Interestingly, however, the multiple-locus distance G applied to adjusted patterns with five loci, yields even stronger dominance of the preferential evolutionary pathway, with 76% of the paths following (RL-BT) direction. In addition, in this case, a clear majority of all identified paths sits in the range of longer paths with 8–16 edges (see S10 Fig). This indicates that the Larsson’s correction of the fifth locus may add some power to analysis of evolutionary paths, but requires a more refined distance measure, in order to increase the correlation between the path length and the change in the average prevalence.

In summary, the comparative analysis across two distance measures and two representations of MLVA profiles showed that the preferential evolutionary pathway is dominant in all four combinations, with the best correlation given by the multiple-loci distance G operating on the original MLVA pattern. For the Larsson’s correction of the fifth locus, the multiple-loci distance G also outperformed the single-locus distance G. Furthermore, the dominance of the identified pathway was supported by observing a strong majority of longer paths contributing to evolutionary paths.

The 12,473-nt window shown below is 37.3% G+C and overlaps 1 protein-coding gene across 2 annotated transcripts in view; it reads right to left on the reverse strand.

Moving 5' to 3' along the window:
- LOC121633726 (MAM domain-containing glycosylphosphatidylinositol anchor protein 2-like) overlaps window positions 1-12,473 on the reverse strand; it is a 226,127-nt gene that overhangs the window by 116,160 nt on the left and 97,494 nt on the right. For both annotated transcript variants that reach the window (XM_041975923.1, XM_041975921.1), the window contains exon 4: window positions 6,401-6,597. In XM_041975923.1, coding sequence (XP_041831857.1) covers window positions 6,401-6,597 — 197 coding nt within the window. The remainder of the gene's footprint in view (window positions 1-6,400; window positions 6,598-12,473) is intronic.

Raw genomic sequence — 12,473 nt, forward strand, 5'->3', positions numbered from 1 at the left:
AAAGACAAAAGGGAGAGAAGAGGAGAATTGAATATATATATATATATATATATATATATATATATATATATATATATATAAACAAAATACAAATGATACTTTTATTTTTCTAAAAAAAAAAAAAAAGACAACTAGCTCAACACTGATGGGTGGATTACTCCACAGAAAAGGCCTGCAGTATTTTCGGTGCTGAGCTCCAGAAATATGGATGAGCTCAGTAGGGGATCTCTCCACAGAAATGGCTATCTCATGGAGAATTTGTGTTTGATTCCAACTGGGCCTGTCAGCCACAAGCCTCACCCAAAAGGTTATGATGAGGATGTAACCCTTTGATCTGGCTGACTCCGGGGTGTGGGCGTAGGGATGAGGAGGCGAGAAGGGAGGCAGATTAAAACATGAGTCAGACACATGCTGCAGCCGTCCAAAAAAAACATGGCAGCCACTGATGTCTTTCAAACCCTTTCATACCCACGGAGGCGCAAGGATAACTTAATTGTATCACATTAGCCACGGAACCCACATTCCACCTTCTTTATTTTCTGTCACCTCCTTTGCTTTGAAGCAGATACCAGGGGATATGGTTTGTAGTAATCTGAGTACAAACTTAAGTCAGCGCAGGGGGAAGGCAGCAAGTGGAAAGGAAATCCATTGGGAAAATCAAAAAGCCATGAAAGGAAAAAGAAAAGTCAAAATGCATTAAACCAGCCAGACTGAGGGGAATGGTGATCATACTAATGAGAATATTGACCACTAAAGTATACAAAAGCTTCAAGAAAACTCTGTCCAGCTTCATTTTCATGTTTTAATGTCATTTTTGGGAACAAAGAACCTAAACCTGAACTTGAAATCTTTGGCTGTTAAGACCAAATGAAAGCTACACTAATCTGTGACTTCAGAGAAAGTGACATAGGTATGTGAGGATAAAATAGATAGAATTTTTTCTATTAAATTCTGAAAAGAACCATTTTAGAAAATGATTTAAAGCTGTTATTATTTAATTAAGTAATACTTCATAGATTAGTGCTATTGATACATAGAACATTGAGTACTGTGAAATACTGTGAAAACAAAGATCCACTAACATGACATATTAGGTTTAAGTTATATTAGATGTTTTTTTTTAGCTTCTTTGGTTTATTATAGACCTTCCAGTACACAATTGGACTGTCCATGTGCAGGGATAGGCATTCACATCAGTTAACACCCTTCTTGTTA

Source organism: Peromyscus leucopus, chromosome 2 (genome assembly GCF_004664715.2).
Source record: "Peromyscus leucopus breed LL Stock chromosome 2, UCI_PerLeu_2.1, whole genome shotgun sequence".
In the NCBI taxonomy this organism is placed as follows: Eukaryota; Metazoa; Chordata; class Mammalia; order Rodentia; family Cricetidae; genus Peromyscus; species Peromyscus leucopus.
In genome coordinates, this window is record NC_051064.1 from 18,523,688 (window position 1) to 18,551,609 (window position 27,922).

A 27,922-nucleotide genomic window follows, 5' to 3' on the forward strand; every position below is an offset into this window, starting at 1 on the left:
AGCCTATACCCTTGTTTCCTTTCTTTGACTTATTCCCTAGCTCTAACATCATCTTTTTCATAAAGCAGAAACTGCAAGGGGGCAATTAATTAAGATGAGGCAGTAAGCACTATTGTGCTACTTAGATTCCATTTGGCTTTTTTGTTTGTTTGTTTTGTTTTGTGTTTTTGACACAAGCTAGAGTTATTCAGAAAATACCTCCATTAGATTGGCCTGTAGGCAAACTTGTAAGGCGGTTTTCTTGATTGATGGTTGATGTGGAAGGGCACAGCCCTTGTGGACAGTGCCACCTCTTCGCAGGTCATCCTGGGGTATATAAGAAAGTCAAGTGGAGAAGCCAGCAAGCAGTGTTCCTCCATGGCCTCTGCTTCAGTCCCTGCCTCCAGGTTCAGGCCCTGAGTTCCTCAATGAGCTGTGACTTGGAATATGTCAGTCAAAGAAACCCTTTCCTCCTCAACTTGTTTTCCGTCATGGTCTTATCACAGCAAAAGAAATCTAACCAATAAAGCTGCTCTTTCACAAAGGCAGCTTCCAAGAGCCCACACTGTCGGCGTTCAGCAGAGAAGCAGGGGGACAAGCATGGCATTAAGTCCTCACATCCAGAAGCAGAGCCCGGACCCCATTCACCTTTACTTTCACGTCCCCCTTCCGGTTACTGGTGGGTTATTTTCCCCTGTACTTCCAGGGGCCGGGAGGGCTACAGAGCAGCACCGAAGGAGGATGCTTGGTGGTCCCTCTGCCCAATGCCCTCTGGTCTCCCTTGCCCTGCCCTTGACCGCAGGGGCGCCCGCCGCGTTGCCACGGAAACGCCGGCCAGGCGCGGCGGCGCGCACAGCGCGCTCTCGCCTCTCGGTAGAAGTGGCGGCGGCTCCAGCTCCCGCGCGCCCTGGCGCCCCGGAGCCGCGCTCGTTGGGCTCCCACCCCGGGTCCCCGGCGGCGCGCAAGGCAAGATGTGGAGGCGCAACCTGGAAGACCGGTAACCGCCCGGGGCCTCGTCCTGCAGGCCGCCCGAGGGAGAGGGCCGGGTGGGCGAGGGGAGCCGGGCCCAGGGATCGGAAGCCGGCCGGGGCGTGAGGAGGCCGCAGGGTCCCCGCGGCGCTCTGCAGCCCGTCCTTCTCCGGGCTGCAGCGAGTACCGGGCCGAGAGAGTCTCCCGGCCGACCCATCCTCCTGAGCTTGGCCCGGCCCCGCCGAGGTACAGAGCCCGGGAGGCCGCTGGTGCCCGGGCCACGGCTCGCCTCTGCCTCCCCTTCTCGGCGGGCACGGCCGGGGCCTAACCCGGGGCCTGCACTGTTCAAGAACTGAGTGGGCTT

Discussion

We described a model inferring genotype networks formed by co-evolving individual bacterial strains. This model explains dynamics of proliferating Salmonella strains, identifying their dominant evolutionary pathways, and highlighting the epidemiological importance of considering the population dynamics holistically. The results demonstrate how network-based analysis, facilitated through large-scale public health surveillance, can reveal salient evolutionary dynamics of infectious diseases.